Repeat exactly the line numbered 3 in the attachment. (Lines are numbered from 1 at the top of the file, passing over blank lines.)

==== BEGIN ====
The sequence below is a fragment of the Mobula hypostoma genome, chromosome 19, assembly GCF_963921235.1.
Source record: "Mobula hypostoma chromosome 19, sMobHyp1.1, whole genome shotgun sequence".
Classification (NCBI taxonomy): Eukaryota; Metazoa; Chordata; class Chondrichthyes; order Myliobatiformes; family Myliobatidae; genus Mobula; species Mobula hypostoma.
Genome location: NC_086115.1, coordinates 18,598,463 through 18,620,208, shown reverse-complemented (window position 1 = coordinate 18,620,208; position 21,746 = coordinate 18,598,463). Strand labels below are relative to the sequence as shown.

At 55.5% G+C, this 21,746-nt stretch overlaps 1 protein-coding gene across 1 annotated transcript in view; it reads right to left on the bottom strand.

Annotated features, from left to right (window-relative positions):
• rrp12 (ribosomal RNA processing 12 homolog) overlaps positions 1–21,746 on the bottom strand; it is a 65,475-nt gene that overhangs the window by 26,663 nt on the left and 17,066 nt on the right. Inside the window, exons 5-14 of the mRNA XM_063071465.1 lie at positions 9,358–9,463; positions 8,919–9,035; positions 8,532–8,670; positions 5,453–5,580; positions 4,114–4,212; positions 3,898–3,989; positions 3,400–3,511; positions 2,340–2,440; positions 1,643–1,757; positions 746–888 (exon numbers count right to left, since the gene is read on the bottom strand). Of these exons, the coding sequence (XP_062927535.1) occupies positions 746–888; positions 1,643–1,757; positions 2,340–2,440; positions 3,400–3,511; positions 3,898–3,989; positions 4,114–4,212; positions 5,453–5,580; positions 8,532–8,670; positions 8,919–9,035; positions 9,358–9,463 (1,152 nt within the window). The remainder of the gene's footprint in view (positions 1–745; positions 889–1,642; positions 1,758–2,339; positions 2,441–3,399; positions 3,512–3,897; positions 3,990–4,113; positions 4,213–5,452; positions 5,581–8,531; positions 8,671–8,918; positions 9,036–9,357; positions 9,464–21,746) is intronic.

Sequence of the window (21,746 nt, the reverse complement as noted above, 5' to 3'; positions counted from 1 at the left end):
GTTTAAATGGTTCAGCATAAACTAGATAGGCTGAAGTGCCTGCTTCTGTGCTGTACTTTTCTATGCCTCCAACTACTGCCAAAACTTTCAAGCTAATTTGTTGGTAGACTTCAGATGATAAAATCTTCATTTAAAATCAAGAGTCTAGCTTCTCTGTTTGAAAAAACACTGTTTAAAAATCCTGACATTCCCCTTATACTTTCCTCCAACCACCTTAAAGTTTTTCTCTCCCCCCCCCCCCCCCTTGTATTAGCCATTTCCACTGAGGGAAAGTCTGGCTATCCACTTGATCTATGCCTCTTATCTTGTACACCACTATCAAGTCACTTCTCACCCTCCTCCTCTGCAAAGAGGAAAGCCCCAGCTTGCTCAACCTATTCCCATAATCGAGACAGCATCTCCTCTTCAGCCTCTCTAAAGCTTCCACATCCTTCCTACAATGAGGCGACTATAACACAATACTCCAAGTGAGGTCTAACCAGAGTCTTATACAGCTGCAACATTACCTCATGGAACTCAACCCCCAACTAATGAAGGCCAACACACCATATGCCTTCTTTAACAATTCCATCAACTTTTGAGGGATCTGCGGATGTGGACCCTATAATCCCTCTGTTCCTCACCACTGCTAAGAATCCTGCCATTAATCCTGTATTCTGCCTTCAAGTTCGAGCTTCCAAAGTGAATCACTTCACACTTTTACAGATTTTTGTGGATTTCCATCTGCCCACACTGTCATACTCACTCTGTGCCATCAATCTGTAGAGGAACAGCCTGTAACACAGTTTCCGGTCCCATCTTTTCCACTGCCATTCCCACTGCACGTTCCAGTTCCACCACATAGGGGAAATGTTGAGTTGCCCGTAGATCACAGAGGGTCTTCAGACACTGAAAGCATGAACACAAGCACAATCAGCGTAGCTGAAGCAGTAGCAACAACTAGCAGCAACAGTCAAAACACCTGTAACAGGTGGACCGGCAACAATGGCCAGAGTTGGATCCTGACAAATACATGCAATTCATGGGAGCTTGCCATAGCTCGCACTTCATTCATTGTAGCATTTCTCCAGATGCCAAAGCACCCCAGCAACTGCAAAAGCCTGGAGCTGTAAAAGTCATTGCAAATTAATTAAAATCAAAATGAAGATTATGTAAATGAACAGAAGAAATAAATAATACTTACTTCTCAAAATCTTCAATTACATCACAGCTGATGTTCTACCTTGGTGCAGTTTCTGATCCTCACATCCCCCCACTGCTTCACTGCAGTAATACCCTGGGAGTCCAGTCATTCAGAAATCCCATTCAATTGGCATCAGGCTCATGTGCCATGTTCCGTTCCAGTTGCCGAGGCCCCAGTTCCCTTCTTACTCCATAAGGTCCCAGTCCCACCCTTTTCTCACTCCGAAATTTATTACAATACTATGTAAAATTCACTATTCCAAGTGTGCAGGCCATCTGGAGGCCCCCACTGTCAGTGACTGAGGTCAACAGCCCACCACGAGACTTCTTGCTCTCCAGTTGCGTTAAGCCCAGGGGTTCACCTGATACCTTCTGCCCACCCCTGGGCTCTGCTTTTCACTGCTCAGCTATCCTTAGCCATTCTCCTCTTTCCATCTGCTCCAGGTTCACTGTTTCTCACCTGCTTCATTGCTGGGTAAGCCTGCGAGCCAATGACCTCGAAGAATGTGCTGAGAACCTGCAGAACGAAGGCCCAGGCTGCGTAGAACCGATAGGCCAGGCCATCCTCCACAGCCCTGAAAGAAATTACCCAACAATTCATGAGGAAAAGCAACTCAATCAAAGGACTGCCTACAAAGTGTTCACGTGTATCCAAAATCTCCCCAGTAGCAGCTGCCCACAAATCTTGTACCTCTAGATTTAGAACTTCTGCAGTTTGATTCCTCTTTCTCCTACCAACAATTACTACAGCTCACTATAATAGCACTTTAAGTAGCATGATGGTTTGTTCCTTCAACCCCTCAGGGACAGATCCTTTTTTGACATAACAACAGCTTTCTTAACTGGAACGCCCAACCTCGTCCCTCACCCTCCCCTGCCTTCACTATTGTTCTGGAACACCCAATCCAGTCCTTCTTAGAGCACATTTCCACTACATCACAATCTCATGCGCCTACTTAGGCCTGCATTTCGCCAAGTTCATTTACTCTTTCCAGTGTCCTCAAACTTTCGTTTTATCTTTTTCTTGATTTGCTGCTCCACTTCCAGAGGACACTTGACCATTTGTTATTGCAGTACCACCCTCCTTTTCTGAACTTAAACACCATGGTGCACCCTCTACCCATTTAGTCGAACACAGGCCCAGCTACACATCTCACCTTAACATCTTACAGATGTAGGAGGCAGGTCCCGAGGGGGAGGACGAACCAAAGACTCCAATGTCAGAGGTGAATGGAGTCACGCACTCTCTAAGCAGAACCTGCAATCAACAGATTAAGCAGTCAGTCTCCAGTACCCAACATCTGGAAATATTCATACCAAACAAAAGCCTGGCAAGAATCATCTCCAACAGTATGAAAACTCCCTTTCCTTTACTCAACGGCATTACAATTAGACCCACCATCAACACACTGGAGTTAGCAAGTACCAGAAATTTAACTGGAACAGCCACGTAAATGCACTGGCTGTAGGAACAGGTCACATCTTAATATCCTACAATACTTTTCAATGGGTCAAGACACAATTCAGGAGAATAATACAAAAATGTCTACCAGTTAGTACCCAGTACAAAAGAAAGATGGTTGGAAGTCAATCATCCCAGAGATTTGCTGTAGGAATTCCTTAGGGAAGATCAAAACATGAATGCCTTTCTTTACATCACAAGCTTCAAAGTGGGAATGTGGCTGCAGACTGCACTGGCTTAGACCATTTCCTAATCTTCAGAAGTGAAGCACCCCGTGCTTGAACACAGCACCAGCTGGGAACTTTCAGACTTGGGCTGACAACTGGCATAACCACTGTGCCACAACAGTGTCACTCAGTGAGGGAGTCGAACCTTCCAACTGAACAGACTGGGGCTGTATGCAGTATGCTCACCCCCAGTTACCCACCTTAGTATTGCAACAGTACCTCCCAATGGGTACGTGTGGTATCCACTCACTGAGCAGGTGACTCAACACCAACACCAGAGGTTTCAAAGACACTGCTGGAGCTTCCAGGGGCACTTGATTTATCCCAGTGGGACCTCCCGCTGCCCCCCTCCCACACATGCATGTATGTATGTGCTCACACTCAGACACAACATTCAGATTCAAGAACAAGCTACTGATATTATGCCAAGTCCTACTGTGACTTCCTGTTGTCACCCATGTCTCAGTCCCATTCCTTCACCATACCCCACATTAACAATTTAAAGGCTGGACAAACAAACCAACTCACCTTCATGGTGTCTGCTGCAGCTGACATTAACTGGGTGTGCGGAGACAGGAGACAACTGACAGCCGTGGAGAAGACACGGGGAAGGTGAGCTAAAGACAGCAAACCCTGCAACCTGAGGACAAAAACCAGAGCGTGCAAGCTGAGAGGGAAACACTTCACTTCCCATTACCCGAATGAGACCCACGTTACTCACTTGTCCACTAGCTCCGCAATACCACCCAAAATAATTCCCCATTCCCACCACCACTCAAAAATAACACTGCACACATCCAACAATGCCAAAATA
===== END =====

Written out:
Classification (NCBI taxonomy): Eukaryota; Metazoa; Chordata; class Chondrichthyes; order Myliobatiformes; family Myliobatidae; genus Mobula; species Mobula hypostoma.